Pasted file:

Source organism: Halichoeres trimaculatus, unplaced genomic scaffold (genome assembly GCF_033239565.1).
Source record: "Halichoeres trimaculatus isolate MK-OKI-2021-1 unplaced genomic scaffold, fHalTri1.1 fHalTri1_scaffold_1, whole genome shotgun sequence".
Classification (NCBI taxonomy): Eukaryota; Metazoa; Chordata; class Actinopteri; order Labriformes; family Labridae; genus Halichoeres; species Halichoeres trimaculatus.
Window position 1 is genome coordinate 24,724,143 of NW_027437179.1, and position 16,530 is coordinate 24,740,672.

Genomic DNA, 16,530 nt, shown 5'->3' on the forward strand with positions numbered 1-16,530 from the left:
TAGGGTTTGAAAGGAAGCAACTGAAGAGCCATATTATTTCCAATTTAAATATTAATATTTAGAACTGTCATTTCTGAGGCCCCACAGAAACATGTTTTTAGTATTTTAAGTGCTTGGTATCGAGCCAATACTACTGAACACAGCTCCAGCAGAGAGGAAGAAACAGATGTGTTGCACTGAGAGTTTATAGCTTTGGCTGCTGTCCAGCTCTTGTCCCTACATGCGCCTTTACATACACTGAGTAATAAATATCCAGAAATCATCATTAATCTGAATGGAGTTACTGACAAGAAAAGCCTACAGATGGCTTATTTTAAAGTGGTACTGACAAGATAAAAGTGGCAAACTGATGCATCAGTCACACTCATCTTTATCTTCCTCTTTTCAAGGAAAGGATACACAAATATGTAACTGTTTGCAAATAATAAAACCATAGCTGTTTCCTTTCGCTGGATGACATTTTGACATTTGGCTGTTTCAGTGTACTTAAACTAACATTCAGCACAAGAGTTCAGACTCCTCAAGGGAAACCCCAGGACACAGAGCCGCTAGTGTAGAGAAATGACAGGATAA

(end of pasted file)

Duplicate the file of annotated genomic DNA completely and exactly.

Source organism: Halichoeres trimaculatus, unplaced genomic scaffold (genome assembly GCF_033239565.1).
Source record: "Halichoeres trimaculatus isolate MK-OKI-2021-1 unplaced genomic scaffold, fHalTri1.1 fHalTri1_scaffold_1, whole genome shotgun sequence".
Classification (NCBI taxonomy): Eukaryota; Metazoa; Chordata; class Actinopteri; order Labriformes; family Labridae; genus Halichoeres; species Halichoeres trimaculatus.
Window position 1 is genome coordinate 24,724,143 of NW_027437179.1, and position 16,530 is coordinate 24,740,672.

Genomic DNA, 16,530 nt, shown 5'->3' on the forward strand with positions numbered 1-16,530 from the left:
TAGGGTTTGAAAGGAAGCAACTGAAGAGCCATATTATTTCCAATTTAAATATTAATATTTAGAACTGTCATTTCTGAGGCCCCACAGAAACATGTTTTTAGTATTTTAAGTGCTTGGTATCGAGCCAATACTACTGAACACAGCTCCAGCAGAGAGGAAGAAACAGATGTGTTGCACTGAGAGTTTATAGCTTTGGCTGCTGTCCAGCTCTTGTCCCTACATGCGCCTTTACATACACTGAGTAATAAATATCCAGAAATCATCATTAATCTGAATGGAGTTACTGACAAGAAAAGCCTACAGATGGCTTATTTTAAAGTGGTACTGACAAGATAAAAGTGGCAAACTGATGCATCAGTCACACTCATCTTTATCTTCCTCTTTTCAAGGAAAGGATACACAAATATGTAACTGTTTGCAAATAATAAAACCATAGCTGTTTCCTTTCGCTGGATGACATTTTGACATTTGGCTGTTTCAGTGTACTTAAACTAACATTCAGCACAAGAGTTCAGACTCCTCAAGGGAAACCCCAGGACACAGAGCCGCTAGTGTAGAGAAATGACAGGATAA